To end the workshop on a positive note, on the final day of the training we managed to tag a male Hawksbill turtle and the participants named it Tui Navatu. Tui Navatu was tagged and released by the two heads of the tribe (yavusa) in Navatu, as the participants looked on. This was a memorable day as we also celebrated the reef enrichment initiative which was launched in April. The training in Kubulau was officially closed by Joji, who reminded us that we are inter-dependent with the environment: we depend on our resources and our resources depend on us.

Communities learn about sustainable land management

After a request from the Kubulau Resource Management Committee to be trained on the methods of building community nurseries and on Sustainable Land Management (SLM) practices, the fifth module of Community Educators Network (CEN) Training was completed last week. Participants from each of the 10 villages of Kubulau attended the 2-day workshop in Namalata Village, Kubulau District. The workshop facilitated by WCS Fiji and the Coral Reef Alliance with collaboration from the Forestry Department and the Department of Agriculture’s Land Use Planning Section.

The first part of this training focused on watershed conservation, coastal and watershed restoration and the the theoretical and practical techniques of building a community nursery. This entailed a field visit to the Naravuka Village nursery in Seaqaqa for the participants to witness first-hand how a simple community nursery is constructed and the benefits and challenges of having a community nursery.

This project was kindly supported by the David and Lucile Packard Foundation.

 

 

 

 

 

 

 

 

The Land Use Planning Section of the Department of Agriculture explained Sustainable Land Management (SLM) practices to the participants, followed by field trips to Montfort Technical Institute to observe their integrated farming system, and to the Vuniyasawa Village’s vetiver grass project to view how soil erosion on hill slopes could be managed by planting vetiver grass.

This CEN Training was very informative and thoroughly enjoyed by the participants, particularly the field visits, which provided them the practical knowledge on how to make the theories learnt become a reality.

 

The Adventures of Joji Goby

Like fish (and invertebrate) puppets? Want to see environmental education in action? Then watch this short video we have made about a recent WCS Fiji trip to five schools in Kubulau and Wainunu districts to launch our comic “The Adventures of Joji Goby” with puppet shows. The puppets were made from recycled materials by Anne O’Brien of Anniemals. The project was kindly supported by the Disney Friends for Change Programme.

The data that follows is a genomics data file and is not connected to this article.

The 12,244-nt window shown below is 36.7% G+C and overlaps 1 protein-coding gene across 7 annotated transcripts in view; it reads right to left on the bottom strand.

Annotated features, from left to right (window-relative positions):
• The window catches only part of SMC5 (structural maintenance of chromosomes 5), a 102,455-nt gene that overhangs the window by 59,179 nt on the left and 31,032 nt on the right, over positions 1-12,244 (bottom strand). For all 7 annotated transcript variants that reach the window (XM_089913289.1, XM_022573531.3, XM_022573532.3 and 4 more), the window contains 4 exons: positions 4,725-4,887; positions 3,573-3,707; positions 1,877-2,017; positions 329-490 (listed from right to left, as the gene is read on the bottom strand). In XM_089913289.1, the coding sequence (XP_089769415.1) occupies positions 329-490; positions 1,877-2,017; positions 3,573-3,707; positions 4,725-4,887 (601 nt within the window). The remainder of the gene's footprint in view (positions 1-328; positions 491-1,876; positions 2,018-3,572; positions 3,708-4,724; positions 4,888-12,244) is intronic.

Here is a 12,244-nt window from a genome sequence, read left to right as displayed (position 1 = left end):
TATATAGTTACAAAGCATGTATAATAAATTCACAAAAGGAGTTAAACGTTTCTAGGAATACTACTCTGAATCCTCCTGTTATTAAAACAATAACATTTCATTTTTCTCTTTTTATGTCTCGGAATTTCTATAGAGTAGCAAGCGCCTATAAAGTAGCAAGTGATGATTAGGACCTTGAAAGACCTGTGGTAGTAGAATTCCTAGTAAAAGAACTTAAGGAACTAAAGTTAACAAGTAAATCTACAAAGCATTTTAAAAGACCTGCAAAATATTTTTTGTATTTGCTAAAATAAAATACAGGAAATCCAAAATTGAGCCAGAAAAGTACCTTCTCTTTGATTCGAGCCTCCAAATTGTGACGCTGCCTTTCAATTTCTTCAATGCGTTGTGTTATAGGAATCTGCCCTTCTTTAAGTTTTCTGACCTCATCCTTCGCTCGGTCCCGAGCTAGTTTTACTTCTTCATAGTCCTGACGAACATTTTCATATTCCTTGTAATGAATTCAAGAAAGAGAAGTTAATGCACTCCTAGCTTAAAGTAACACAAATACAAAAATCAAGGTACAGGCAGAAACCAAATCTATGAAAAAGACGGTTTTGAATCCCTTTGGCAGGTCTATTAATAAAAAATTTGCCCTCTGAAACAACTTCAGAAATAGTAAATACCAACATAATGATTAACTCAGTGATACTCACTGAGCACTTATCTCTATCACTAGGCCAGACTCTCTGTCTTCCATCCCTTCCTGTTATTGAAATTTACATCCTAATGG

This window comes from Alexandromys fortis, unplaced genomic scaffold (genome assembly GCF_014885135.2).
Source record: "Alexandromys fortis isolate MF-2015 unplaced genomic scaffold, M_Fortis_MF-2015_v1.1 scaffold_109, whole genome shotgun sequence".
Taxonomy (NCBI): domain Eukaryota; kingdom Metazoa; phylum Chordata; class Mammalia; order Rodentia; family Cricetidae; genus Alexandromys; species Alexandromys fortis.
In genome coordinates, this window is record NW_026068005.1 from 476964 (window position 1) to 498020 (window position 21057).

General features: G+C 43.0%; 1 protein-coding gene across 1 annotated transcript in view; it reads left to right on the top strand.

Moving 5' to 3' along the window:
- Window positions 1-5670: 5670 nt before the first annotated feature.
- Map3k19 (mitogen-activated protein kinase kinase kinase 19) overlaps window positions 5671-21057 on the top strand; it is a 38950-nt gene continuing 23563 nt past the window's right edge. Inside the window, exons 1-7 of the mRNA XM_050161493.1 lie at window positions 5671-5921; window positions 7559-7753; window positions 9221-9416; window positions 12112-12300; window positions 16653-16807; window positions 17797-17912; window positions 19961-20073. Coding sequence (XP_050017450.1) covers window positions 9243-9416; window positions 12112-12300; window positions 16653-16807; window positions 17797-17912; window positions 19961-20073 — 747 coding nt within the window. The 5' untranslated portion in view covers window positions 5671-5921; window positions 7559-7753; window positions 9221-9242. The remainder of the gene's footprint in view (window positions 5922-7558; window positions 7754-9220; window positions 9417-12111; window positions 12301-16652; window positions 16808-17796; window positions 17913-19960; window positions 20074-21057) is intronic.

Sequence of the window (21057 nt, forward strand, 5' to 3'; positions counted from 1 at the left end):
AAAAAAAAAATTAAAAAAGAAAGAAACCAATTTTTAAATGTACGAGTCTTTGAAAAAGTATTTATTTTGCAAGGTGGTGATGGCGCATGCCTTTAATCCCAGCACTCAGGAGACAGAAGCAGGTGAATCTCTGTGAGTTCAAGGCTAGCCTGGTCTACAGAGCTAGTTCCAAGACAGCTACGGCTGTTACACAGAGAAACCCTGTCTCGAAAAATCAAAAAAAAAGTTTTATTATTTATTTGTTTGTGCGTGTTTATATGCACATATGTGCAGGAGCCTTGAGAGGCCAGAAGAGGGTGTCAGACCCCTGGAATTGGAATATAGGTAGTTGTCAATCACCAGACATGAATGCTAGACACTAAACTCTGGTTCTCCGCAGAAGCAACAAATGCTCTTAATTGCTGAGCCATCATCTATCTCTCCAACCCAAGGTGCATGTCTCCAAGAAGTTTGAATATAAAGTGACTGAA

First steps to clean drinking water

Well-forested water catchments are the perfect way to manage and maintain drinking water supply. A small group from WCS Fiji last week visited Nadivakarua and Namalata, two villages in Kubulau District, Bua Province, to map out their water sources and assess any environmental threats to the future sustainability of the water source. Protecting the catchment immediately surrounding the water source is the first step to having a reliable source of clean water for the future.

Following the survey, Namalata village has decided to draw a 200 metre radius buffer around their water source where farming and clearing will be prohibited. Currently, farming has crept up to around 50 metres from the water source in places, meaning that the water source is at risk of drying up in a drought. Already, the water source is only a small creek which is a worrying sign.

The survey found a well-forested area around the water source for Nadivakarua village – village elders agree this water source has never dried up, even when some other villages in Kubulau district run short of water during the dry season. Nadivakarua have marked a track around the water source, to make sure that farming doesn’t encroach on the forest near the source. These community decisions will be incorporated into the Kubulau ecosystem-based management plan which is currently being updated as part of an adaptive management process.